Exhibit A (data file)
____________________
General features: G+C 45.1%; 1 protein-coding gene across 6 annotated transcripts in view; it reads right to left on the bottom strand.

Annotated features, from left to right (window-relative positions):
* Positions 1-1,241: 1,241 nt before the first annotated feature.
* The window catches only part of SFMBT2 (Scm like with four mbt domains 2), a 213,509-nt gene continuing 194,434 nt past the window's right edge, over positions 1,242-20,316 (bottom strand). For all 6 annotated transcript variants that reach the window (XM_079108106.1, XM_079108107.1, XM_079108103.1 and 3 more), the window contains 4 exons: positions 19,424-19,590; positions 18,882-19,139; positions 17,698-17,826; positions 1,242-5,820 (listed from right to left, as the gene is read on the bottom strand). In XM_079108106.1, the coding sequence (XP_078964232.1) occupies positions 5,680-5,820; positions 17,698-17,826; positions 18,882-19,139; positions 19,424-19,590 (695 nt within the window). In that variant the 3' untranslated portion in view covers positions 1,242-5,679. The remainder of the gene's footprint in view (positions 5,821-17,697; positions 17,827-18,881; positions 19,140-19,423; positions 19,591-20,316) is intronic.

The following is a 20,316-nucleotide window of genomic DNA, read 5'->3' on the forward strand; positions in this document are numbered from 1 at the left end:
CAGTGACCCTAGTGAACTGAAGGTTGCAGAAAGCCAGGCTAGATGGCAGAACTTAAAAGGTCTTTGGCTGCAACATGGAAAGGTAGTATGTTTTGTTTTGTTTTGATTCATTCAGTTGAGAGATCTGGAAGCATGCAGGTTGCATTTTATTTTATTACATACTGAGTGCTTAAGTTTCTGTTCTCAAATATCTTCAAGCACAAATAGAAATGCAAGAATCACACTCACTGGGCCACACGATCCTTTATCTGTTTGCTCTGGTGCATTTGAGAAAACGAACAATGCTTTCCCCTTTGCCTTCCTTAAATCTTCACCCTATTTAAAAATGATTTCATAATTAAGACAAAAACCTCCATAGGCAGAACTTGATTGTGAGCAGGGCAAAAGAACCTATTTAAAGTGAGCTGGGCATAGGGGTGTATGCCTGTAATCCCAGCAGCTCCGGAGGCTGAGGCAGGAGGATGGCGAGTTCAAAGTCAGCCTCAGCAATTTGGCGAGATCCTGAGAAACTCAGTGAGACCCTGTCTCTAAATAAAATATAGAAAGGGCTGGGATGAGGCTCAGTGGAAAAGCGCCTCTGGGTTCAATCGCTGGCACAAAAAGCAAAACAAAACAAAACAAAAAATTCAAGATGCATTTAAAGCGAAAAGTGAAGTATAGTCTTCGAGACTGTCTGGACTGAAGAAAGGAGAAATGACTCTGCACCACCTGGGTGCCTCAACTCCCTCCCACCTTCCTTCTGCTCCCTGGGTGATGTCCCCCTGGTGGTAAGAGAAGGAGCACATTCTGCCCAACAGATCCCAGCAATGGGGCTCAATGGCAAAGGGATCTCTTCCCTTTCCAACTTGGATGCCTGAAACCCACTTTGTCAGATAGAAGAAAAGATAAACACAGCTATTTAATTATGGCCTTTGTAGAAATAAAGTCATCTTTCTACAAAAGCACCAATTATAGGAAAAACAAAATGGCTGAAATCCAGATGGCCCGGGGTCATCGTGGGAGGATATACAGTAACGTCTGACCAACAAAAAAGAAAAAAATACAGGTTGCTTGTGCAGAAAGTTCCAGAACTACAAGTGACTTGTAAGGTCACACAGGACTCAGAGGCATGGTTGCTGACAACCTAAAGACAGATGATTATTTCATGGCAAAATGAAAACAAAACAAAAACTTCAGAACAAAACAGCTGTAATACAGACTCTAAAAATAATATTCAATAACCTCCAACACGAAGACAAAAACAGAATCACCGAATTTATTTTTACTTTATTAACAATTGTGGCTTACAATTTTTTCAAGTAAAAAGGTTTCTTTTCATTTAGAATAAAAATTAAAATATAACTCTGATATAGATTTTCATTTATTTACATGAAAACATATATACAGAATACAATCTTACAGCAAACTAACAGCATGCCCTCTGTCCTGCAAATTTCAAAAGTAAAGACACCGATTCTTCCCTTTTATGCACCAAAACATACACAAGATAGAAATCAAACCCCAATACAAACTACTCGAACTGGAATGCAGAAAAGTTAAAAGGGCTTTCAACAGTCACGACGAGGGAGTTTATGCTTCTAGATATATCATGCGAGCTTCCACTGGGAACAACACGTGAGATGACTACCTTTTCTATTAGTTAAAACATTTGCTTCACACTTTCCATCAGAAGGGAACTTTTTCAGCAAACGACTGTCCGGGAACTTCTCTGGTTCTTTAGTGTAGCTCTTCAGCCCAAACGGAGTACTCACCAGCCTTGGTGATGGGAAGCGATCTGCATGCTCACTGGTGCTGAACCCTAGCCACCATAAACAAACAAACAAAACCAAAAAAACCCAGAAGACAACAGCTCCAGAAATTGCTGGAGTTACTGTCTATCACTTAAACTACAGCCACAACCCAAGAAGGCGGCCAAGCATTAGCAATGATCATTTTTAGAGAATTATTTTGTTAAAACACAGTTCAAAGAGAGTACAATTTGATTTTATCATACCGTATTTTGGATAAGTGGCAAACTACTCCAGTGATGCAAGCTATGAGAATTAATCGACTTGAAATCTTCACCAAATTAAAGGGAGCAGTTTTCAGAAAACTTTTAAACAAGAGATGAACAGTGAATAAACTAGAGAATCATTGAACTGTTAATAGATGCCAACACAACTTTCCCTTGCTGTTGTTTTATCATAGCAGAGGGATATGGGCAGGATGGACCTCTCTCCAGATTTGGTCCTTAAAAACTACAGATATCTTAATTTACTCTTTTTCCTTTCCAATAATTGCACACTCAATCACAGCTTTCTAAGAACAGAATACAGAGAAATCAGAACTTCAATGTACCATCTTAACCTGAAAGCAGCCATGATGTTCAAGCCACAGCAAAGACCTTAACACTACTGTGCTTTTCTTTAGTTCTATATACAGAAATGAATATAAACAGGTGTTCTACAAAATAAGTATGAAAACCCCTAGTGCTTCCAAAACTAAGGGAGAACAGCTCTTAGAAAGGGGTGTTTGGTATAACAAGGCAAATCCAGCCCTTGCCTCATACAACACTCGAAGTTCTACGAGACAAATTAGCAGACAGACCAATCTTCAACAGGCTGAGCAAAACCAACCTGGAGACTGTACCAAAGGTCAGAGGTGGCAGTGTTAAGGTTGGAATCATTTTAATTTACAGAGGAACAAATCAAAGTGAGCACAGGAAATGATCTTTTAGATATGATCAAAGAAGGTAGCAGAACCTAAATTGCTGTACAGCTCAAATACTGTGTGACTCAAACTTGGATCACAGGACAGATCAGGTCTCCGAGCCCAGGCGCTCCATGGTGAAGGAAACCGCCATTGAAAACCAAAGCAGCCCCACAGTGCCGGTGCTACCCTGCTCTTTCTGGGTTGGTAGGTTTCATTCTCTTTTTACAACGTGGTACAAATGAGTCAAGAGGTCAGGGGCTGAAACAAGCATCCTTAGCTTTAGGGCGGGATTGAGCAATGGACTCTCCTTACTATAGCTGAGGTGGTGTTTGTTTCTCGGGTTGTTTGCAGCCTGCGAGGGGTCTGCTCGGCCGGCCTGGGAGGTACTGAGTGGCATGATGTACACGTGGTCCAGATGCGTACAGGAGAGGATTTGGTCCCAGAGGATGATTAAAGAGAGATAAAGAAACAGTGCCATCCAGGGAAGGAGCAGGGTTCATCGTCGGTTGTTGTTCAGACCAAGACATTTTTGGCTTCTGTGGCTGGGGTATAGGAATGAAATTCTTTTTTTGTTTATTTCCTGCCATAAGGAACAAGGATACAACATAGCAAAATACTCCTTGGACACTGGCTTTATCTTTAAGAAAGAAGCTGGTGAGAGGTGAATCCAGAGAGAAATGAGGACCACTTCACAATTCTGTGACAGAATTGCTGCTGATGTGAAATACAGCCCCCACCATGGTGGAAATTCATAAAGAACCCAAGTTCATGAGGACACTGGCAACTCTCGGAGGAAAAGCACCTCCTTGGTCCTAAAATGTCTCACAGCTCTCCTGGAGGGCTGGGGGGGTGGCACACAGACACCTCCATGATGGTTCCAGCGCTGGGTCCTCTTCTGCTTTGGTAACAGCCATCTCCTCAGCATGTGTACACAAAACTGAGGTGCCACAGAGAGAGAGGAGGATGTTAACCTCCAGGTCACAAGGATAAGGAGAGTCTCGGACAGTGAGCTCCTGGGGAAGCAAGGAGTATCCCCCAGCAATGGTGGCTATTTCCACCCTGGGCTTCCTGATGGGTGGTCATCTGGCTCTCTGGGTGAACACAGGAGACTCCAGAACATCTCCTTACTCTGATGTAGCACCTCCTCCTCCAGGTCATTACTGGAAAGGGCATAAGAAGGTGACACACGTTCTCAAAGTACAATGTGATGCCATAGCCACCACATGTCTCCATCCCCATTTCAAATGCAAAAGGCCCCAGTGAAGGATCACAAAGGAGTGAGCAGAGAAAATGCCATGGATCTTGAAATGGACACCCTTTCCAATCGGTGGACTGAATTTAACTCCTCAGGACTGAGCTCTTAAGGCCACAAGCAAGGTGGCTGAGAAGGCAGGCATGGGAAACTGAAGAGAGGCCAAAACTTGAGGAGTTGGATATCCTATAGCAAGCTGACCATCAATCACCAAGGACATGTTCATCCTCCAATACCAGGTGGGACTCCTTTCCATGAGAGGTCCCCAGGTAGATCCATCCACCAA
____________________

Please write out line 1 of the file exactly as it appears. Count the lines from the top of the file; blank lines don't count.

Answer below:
General features: G+C 45.1%; 1 protein-coding gene across 6 annotated transcripts in view; it reads right to left on the bottom strand.